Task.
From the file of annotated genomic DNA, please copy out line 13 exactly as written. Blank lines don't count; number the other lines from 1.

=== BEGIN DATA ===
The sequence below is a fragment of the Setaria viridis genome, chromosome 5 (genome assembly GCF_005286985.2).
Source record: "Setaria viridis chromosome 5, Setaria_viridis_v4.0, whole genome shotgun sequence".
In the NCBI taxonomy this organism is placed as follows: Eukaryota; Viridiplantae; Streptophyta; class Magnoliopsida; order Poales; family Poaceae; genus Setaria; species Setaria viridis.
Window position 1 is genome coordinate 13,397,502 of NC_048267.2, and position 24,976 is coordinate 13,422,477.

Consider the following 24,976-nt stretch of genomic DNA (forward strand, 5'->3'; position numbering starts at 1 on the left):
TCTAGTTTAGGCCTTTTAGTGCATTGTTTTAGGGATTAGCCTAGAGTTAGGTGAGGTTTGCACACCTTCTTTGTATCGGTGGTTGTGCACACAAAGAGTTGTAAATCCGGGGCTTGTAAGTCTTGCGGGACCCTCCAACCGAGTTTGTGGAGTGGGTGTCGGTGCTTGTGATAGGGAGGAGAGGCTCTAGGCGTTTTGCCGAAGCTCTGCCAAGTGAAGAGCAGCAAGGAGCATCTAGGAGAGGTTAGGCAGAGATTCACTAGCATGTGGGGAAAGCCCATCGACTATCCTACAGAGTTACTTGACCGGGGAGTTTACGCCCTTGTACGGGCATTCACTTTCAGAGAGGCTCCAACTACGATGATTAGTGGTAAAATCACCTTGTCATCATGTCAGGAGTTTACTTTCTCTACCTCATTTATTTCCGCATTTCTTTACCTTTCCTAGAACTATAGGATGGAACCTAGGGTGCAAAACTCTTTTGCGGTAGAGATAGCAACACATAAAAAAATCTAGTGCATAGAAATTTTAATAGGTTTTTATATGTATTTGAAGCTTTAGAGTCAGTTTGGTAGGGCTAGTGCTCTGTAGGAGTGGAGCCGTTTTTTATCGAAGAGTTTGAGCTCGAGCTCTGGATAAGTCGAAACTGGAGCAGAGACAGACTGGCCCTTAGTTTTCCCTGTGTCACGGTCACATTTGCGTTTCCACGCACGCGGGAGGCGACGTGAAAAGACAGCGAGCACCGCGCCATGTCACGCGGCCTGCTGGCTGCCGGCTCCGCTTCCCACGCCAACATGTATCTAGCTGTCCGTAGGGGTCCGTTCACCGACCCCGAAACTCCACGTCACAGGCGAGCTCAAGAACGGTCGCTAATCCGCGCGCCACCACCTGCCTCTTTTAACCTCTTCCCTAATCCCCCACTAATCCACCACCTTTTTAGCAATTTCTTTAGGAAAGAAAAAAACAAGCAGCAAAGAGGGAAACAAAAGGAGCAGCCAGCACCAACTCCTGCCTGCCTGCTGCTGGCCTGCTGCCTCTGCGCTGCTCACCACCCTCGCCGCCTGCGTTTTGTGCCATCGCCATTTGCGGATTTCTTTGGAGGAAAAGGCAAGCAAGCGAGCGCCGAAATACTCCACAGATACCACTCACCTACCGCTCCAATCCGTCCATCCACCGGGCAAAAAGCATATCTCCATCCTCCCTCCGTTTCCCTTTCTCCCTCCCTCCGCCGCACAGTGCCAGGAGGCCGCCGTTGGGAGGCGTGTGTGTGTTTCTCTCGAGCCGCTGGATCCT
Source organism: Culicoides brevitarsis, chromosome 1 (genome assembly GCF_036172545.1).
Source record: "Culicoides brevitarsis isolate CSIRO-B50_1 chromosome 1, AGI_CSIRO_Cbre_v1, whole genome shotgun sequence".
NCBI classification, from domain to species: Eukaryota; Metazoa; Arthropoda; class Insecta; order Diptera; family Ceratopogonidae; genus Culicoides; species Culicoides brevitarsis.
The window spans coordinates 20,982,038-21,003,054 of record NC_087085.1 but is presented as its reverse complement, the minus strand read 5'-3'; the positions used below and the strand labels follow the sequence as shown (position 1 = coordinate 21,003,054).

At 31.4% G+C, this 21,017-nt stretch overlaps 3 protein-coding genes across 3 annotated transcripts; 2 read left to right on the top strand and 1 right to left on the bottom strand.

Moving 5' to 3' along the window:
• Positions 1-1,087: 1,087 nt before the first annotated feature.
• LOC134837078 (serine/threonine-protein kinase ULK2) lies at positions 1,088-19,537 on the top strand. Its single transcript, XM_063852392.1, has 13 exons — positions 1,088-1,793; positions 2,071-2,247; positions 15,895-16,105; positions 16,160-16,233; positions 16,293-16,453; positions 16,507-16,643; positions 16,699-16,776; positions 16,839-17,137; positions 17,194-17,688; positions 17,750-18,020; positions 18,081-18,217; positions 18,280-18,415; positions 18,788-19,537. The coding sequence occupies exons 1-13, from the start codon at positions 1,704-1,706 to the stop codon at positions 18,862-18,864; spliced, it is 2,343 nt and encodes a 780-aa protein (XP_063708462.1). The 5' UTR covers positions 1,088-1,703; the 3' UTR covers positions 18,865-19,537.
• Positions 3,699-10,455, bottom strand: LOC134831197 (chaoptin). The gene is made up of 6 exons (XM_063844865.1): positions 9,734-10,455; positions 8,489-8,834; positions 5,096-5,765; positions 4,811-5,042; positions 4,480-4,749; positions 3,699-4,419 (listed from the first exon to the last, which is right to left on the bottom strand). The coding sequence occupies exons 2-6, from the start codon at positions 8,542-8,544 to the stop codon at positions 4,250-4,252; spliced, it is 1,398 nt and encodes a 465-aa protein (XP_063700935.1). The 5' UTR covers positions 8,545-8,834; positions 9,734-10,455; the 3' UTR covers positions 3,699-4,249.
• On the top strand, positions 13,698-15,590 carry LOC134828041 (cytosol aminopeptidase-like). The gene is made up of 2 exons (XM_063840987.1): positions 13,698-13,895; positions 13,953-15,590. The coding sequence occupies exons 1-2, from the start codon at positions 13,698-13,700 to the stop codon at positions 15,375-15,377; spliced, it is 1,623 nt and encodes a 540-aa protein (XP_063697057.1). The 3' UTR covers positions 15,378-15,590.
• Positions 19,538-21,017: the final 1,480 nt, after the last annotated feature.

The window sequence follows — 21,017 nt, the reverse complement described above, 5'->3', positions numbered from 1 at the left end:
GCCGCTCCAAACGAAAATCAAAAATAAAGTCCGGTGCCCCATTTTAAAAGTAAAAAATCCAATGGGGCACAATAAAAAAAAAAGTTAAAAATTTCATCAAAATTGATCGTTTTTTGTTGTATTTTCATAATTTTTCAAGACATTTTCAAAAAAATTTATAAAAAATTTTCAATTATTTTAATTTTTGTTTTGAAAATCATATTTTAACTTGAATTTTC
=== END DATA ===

• Positions 1-1,087: 1,087 nt before the first annotated feature.